Chip is the world’s first $US9 computer, capable of most basic PC tasks, including editing spreadsheets, learning to code, surfing the web, and playing a Super Mario knockoff game. It also fits in the palm of your hand.
But Chip’s incredible computing powers aren’t what makes it one of Tech Insider’s most exciting innovations of the year. The little-computer-that-could may usher in a new era of hardware development, thanks to its low price tag.
I recently visited Next Thing Co.’s office (in a garage, of course) to learn about the company’s mission to revolutionise tinkering.
Dave Rauchwerk, CEO and cofounder, previously created a GIF-generating camera powered by the ever-popular Raspberry Pi, which has similar capabilities to Chip. But the microcomputer’s $US35 cost drove up the total bill for parts.
The camera, priced at about $US250, crossed what Rauchwerk called the “impulse buy” threshold. It was too expensive for its intended purpose as a fun party toy. Rachwerk decided in order to get the cost down his team needed to create a new computer.
Chip is that solution. It looks like a black, simple circuit board about the size of an old Game Boy cartridge. USB and audio input ports jut up from one side.
What’s under the hood is most impressive. The Linux-based mini-PC comes with a 1 gigahertz processor, 512 megabytes of ram, and four gigabytes of storage. All those specs add up roughly to a low-end smartphone with WiFi and Bluetooth.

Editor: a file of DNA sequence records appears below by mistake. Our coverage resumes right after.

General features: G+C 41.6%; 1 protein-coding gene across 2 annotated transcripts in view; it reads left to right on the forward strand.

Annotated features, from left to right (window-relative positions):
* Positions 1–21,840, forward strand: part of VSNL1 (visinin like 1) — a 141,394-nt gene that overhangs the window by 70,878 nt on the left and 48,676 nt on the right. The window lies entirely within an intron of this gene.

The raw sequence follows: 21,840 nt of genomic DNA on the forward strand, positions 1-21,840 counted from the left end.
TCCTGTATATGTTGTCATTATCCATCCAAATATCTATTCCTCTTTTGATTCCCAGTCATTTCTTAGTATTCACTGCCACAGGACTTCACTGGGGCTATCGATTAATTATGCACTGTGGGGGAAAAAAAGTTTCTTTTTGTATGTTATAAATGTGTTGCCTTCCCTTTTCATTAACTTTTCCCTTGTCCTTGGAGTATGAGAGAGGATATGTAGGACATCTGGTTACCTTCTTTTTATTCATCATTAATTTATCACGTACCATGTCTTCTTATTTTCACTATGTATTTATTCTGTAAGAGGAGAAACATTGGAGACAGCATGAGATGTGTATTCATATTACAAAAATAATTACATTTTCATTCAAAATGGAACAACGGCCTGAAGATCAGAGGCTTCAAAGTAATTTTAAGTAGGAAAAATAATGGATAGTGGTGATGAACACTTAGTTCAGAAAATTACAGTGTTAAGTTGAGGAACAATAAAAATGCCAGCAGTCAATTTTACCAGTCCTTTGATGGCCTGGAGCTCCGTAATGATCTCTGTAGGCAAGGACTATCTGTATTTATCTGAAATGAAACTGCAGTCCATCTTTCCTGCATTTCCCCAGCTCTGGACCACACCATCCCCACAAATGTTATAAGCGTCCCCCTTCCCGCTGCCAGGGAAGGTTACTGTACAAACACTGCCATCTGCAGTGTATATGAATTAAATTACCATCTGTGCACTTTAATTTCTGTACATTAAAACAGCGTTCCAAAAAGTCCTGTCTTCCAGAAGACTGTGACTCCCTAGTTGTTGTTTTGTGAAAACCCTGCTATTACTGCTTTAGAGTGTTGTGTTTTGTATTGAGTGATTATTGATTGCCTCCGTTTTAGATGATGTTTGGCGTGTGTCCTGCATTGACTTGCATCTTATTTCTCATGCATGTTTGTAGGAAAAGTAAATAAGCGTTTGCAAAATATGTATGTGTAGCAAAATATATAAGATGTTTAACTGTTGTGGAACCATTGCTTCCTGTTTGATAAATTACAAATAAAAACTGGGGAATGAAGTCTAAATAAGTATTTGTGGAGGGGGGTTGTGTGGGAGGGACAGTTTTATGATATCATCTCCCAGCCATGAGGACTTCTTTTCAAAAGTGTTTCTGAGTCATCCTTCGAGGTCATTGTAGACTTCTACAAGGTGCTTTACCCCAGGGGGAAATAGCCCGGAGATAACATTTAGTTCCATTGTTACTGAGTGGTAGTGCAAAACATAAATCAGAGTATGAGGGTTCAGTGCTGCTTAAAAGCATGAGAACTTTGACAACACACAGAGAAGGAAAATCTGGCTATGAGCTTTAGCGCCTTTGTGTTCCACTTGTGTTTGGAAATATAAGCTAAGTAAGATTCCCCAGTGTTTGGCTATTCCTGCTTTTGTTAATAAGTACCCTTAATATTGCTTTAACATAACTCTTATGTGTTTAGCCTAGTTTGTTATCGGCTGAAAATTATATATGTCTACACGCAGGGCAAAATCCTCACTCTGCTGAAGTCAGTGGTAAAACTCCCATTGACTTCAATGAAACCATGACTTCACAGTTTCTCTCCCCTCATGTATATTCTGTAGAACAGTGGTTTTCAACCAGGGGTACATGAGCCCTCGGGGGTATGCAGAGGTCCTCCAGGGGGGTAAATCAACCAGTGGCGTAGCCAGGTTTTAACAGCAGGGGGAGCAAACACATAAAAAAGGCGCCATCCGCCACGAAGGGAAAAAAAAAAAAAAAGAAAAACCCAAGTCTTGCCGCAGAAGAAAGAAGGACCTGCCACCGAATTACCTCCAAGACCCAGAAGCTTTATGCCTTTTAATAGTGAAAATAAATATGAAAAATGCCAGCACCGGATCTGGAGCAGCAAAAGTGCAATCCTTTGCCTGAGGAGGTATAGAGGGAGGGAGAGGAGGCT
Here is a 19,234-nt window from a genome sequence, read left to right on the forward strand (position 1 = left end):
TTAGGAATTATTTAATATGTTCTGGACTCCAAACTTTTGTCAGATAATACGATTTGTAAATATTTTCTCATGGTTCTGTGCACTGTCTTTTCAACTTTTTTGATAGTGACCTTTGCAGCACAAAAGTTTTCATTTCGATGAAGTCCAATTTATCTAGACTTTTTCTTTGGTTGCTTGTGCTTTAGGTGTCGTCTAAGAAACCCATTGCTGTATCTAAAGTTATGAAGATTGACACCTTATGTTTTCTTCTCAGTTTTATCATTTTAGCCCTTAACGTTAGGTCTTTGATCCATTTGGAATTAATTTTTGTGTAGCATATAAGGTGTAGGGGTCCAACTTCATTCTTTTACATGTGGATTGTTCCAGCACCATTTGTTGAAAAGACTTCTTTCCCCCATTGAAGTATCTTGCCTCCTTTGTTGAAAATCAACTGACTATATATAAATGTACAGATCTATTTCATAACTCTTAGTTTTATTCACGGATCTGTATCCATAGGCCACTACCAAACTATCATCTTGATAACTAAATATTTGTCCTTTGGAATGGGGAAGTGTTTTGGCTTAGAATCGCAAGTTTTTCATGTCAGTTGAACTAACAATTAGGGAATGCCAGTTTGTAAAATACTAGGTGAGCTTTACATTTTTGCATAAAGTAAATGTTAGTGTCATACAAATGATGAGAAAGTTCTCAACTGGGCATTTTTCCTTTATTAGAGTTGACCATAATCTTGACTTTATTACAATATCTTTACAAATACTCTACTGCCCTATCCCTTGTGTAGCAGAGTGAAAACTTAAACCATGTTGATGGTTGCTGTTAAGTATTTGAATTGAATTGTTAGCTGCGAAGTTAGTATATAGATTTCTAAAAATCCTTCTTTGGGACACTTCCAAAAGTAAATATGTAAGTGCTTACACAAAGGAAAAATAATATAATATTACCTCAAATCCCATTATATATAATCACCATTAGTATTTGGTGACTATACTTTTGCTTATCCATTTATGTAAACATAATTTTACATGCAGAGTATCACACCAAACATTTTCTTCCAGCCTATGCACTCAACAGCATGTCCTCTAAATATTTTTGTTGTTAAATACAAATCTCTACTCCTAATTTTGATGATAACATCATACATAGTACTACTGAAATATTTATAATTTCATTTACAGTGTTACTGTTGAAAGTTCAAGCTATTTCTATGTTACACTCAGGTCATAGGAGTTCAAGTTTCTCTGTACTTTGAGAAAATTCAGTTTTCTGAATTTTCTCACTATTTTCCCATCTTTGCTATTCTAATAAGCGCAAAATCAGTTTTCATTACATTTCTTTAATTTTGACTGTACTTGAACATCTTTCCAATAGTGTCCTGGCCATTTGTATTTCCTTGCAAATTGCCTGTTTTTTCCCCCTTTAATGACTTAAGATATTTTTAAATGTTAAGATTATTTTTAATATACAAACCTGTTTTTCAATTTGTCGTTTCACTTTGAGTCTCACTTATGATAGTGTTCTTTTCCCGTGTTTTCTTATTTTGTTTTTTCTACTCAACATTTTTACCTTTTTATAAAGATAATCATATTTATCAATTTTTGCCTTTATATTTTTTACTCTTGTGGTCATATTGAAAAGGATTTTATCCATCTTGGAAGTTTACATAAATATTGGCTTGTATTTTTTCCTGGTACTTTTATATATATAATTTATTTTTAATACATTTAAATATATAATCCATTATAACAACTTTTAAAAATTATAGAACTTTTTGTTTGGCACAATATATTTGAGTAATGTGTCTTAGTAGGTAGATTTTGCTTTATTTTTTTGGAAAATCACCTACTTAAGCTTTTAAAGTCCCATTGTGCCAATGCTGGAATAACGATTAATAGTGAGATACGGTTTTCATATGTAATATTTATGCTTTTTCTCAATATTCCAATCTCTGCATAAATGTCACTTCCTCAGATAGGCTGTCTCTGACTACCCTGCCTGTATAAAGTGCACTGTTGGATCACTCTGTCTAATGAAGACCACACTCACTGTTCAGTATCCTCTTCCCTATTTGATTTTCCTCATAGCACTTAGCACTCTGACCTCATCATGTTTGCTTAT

All you have to do is connect it to a monitor, keyboard, and mouse with adaptors, and you’re in business.
Next Thing Co. began shipping early models to early Kickstarter backers this fall, and is on track to fill over 20,000 orders through March. Amateur inventors will soon be able to create new gadgets, like the GIF-generating camera, that use Chip as their processors. It will help keep the overall cost of parts down.
Richard Reininger, vice president of marketing, tells Tech Insider that some customers have announced plans to make weather stations, water tank monitors, electronic props for cosplay outfits, indie arcade machines, drones, and more, all powered by the $US9 computer.
Chip is a sort of a means to an end for Next Thing Co. The company plans to dive back into making consumer gadgets once it’s perfected Chip, which will be used as a backbone for future products.
“We want to do awesome, cool stuff with it, Reininger says. “But making [Chip] be the thing that we want it to be, and what everyone else wants it to be, has to be priority. If it doesn’t work the way we want it to, then nothing else really matters.”
The company is in the final stages of development in China now, where the computers will be manufactured.
While Reininger wouldn’t let on what Next Thing Co. has in store, we get the impression the projects will be diverse. The startup’s 15-person team includes a particle physicist, a gaming programmer, a comic book artist, an architect, and a guy who hacks animatronics on the side.
For Reininger, who comes from a film background, holding a computer is the palm of his hand is exciting enough. Because this one is intended for something greater than what a smartphone provides.
“The Android and iOS ecosystem are designed for consumption, and not creation,” Reininger says. Chip, in contrast, is designed for makers and tinkerers to modify at will.
“I get goosebumps when it [turns] on,” he says. “I have to stop myself all the time. Like, holy crap, this is really incredible.”
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